On April 19, 1775, a Massachusetts militiaman named Paul Revere made his famous ride from Lexington to Concord to notify the colonial minutemen of the pending British invasion.
Two months later, the Continental Army was created, and Virginia militiaman George Washington was selected to be its first general. Those militiamen from the 13 colonies composed the first National Guard.
All 50 states have a National Guard, and Indiana, which ranks 16th in population, has the fourth-largest Army National Guard. Indiana now numbers about 15,000 soldiers and airmen, all of whom are volunteers.
The Indiana Guard has one of eight Guard division headquarters, one of 28 brigade combat teams, and one of eight combat aviation brigades.
Despite the fact that the United States is now in the longest conflict of its history, the Indiana National Guard is at 109-percent strength. Those strong numbers are a tribute to the patriotism, devotion and selfless service of Hoosiers.
Since 9/11, the Indiana National Guard has deployed close to 19,000 soldiers and airmen to points around the globe.
The support of Indiana businesses that have employed many of those 19,000 citizen-soldiers has been phenomenal. Their jobs were waiting for them upon their return despite the fact that some of the deployments lasted longer than a year.
All National Guard units have two missions:
Mission one is defense of the homeland during or after natural or man-made disasters.
One of the most noted examples was the Indiana Guard’s action following Hurricane Katrina. The Indiana Guard was called to assist those needing help immediately, responding the first day with some 2,700 Hoosier guardsmen who did yeomen’s work in the disaster areas.
In 2010, both the Indiana Army and Air National Guard helped the State Police and other homeland security and law enforcement agencies break up a marijuana business, from which 19 arrests were made and an estimated $50 million of street-value marijuana was destroyed.
The ice storms Indiana experienced in early 2011 also brought an immediate response and some 1,100 guardsmen called out to help on 80 missions throughout the state.
Mission two is national defense, fighting our nation’s wars.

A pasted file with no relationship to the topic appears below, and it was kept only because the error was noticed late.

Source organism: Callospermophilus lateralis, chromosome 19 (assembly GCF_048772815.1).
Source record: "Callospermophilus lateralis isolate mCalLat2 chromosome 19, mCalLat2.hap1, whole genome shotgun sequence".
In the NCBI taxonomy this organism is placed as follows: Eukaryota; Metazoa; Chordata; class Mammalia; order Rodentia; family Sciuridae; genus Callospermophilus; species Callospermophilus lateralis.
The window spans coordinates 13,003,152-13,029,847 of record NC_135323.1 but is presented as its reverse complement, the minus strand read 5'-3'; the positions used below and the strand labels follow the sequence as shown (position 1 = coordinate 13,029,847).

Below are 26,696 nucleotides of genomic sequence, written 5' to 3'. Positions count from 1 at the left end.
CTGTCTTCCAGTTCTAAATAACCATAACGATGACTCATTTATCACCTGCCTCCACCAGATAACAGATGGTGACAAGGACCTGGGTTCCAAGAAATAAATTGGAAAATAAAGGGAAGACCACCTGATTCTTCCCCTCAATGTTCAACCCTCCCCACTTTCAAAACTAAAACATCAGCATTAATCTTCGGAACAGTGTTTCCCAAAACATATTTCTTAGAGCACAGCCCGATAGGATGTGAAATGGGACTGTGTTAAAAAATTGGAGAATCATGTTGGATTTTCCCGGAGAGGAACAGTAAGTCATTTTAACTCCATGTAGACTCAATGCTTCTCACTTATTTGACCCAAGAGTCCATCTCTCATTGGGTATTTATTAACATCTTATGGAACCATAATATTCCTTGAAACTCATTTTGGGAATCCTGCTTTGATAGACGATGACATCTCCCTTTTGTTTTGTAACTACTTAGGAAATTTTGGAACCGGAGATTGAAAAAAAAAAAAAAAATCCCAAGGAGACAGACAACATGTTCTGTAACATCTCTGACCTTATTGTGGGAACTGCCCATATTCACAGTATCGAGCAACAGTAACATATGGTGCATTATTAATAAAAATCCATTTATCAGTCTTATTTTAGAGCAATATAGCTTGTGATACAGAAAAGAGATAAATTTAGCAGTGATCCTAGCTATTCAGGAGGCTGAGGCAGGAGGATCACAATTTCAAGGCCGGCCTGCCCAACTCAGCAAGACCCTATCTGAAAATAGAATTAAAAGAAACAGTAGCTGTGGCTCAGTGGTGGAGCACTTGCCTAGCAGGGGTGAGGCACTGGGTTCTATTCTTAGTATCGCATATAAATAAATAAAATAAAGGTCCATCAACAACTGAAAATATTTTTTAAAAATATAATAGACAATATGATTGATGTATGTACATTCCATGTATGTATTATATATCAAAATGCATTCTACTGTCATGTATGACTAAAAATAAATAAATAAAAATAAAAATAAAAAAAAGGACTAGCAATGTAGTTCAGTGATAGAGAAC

The Indiana Guard has distinguished itself when called upon to defend this nation’s freedom.
Some Indiana Guard units like the 151st Infantry Regiment, headquartered in Greenfield, have a long history. They trace to the Indiana Territory militia that engaged in the 1811 Battle of Tippecanoe. That militia was renamed the Indiana National Guard in March 1895, and since has been involved in the Mexican-American War, Civil War, Spanish American War, Mexican Border Campaign, World War I, World War II, Vietnam War and Operation Iraqi Freedom.
The Indiana Guard Ranger Company served intact in the Vietnam War and earned more medals in 1969 than any U.S. Army company in a one-year period. This company was awarded 174 Bronze Stars, 120 Air Medals and 110 Purple Hearts. Other Indiana Guard units have similarly distinguished themselves.
The Indiana National Guard also hosts domestic and international agencies for training in urban warfare. The Urban Training Center is on the former Muscatatuck Hospital grounds, which is part of the Atterbury training area.
This facility trains not only guardsmen from all over our country, but also rangers, special forces, Navy seals and other deployment units.
Recently, Army Gen. George Casey commented to Indiana’s adjutant general Maj. Gen. R. Martin Umbarger that the performance of the Indiana National Guard on the field of battle was equal to that of any of his active units.
That was a great compliment, but it comes with a price. Nineteen of Indiana’s volunteer soldiers while deployed in harm’s way have given the ultimate sacrifice for their country since 9/11.
When you thank those who are serving or have served our country, make sure to include the men and women in the Indiana National Guard.•
Early served in the Indiana House and as a Republican state chairman, as well as on the Republican National Committee. Send comments on this column to [email protected].